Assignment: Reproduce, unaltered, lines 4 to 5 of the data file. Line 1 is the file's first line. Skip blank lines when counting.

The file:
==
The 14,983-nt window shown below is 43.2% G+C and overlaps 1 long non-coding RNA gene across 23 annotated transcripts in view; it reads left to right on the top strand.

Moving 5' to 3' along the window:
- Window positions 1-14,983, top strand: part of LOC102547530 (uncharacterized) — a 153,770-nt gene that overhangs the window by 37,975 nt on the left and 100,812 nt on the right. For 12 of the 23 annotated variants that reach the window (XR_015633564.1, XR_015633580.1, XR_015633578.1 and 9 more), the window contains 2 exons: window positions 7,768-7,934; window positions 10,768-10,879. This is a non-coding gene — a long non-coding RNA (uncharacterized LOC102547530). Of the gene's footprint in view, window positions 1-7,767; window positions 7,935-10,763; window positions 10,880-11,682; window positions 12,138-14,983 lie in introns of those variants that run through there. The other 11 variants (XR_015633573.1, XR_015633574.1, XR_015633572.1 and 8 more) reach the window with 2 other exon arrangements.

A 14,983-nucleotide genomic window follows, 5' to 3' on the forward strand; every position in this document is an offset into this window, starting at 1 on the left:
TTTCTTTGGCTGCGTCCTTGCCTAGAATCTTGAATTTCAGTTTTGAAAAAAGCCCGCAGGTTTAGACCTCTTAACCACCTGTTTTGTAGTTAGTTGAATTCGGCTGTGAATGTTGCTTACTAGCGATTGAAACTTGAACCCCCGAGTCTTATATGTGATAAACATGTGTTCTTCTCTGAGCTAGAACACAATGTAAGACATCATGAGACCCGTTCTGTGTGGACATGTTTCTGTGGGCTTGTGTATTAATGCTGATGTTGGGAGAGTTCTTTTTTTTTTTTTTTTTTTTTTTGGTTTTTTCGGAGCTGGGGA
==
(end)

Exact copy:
A 14,983-nucleotide genomic window follows, 5' to 3' on the forward strand; every position in this document is an offset into this window, starting at 1 on the left:
TTTCTTTGGCTGCGTCCTTGCCTAGAATCTTGAATTTCAGTTTTGAAAAAAGCCCGCAGGTTTAGACCTCTTAACCACCTGTTTTGTAGTTAGTTGAATTCGGCTGTGAATGTTGCTTACTAGCGATTGAAACTTGAACCCCCGAGTCTTATATGTGATAAACATGTGTTCTTCTCTGAGCTAGAACACAATGTAAGACATCATGAGACCCGTTCTGTGTGGACATGTTTCTGTGGGCTTGTGTATTAATGCTGATGTTGGGAGAGTTCTTTTTTTTTTTTTTTTTTTTTTTGGTTTTTTCGGAGCTGGGGA